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Youth-Driven Climate Action at First Ever Nashville Youth Climate Summit

The Cumberland River Compact was proud to partner with the Mayor’s Youth Council to host Nashville’s first-ever Youth Climate Summit on February 8, 2020! Around 60 teens from across the city took a Saturday away from their busy lives to come together in the Cumberland River Compact’s River Center for a day of learning about climate change in Nashville and beyond. 

Kicking off with Climate 101

Dr. Jonathan Gilligan with Vanderbilt University

The Youth Climate Summit was filled with energy, enthusiasm, optimism, and a desire to make a change in Nashville. The day kicked off with an introduction to climate science and climate change from Dr. Jonathan Gilligan with Vanderbilt University. His talk covered the basics of climate science and how we know climate change is happening. (His presentation is available online if you’d like to take a look). 

Jonathan Gilligan’s talk also provided the needed intel for youth to lead productive conversations.

“I’m excited to be able to engage in deep and respectful discussions with climate skeptics and deniers with a greatly expanded base of knowledge,” says attendee Oscar Fox, junior at University School of Nashville. “Hopefully [I can] use some facts from Jonathan Gilligan’s opening talk to win some people over to the green side.”

Next, youth rotated through three workshops: Climate Equity and Climate Justice with Sizwe Herring, Climate Change in the Media with Amanda Little, and the Roles of Social Activism with high school senior, Reem Wolde. Over lunch from the Nashville Food Project, we welcomed Tequila Johnson with Equity Alliance and Jason Luntz with the Tom Steyer campaign who shared their personal journeys in civic engagement. 

In the afternoon, we welcomed experts and community leaders who shared about different climate actions for our city. This included Ryan Burke (Sunrise Movement Nashville),  Kendl Kobbervig (Tennessee Conservation Voters), Diana Andrew (Urban Green Lab), Lauren Fitzgerald (Metro Arts), Dodd Galbreath  (Lipscomb University Institute for Sustainable Practices), Peter Bird (Metro Planning Department), Christina Reichert (Southern Environmental Law Center), and Jason Carney (Energy Electives).

Driving Neighborhood-Based Solutions

To end the day, youth assembled into neighborhood groups to develop a climate action plan for the community. Groups discussed everything from waste reduction to public education campaigns. The Climate Action Plans are aligned with some of the Mayor’s Sustainability Advisory Board’s focus areas and including, sustainable and efficient energy, mobility and sustainable transportation, waste reduction, community engagement and the arts, climate adaptation and resilience, and political advocacy. Laurel Creech the Assistant Director in Nashville’s Division of Sustainability offered feedback and actionable next steps.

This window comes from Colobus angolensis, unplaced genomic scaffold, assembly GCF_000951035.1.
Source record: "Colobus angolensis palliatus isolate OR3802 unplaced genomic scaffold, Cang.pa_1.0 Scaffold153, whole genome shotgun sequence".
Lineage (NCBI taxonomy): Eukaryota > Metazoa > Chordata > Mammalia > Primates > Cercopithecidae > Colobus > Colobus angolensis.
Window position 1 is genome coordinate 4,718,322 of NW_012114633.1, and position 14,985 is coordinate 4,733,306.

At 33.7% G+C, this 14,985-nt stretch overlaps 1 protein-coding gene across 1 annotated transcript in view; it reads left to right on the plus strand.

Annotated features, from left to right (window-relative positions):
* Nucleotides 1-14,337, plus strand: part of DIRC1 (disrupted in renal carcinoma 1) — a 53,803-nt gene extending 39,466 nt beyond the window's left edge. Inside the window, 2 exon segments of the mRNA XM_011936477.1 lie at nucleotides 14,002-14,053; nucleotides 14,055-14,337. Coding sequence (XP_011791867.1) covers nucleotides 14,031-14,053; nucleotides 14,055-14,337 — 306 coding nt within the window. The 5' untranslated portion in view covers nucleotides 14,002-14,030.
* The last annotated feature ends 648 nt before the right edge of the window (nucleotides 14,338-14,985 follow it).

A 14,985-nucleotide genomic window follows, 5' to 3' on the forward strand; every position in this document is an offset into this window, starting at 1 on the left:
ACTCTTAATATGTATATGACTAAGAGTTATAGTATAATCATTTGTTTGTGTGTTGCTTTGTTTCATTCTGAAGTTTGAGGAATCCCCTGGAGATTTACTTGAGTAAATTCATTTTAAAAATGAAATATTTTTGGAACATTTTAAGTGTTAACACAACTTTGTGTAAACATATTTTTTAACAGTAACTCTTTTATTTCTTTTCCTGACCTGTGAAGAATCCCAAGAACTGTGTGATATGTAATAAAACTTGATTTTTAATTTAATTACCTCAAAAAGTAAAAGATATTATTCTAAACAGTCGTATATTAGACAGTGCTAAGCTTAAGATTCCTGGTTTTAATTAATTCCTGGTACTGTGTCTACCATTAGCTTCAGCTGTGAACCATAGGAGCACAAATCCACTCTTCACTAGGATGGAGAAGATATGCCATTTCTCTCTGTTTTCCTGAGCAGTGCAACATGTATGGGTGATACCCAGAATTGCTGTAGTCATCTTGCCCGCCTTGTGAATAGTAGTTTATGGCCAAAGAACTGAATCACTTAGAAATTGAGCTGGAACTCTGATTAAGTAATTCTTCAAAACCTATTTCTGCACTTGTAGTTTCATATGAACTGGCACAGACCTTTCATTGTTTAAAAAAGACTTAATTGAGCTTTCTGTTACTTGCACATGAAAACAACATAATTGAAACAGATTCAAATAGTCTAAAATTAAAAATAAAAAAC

By assembling into neighborhood groups, youth were able to meet, engage, and learn with their peers. “I learned about the common things I share with the people in my community and the issues regarding climate change we all faced in our neighborhoods,” says Anisa Yusuf, junior at Overton High School.

Youth left ready to take their own next steps. Some created group chats to follow-up on their plans or registered to volunteer at other events. “One thing I’m excited to do next to address climate change in Nashville is attending more tree plantings and spreading the word about climate change in my school, my classes, and clubs and trying to encourage more youth to learn about it and to be involved to make a change and a difference”, says Anisa Yusuf.

The Nashville Youth Climate Summit built a cohort of Nashville youth ready to engage and take the next steps. “The Youth Climate Summit cemented some ideas into my mind: climate change is urgent and its harms are indeed preventable, climate change will deepen existing inequalities, and every action matters”, says Oscar Fox. 

We are excited for the next Nashville Youth Climate Summit in 2021! Stay updated with our new date on Instagram @NashvilleYouthClimate

Thank you to the Dan and Margaret Maddox Charitable Fund for their support of the Nashville Youth Climate Summit. 

Thank you to our Youth Climate Summit Planning Committee:

Oscar Fox (University School of Nashville)

Heba Alali (Overton High School)

Mayowa Kassim (University School of Nashville)

Anisa Yusuf (Overton High School)

Reem Wolde (Hillwood High School)

Tatyana Denis (McGavock High School)

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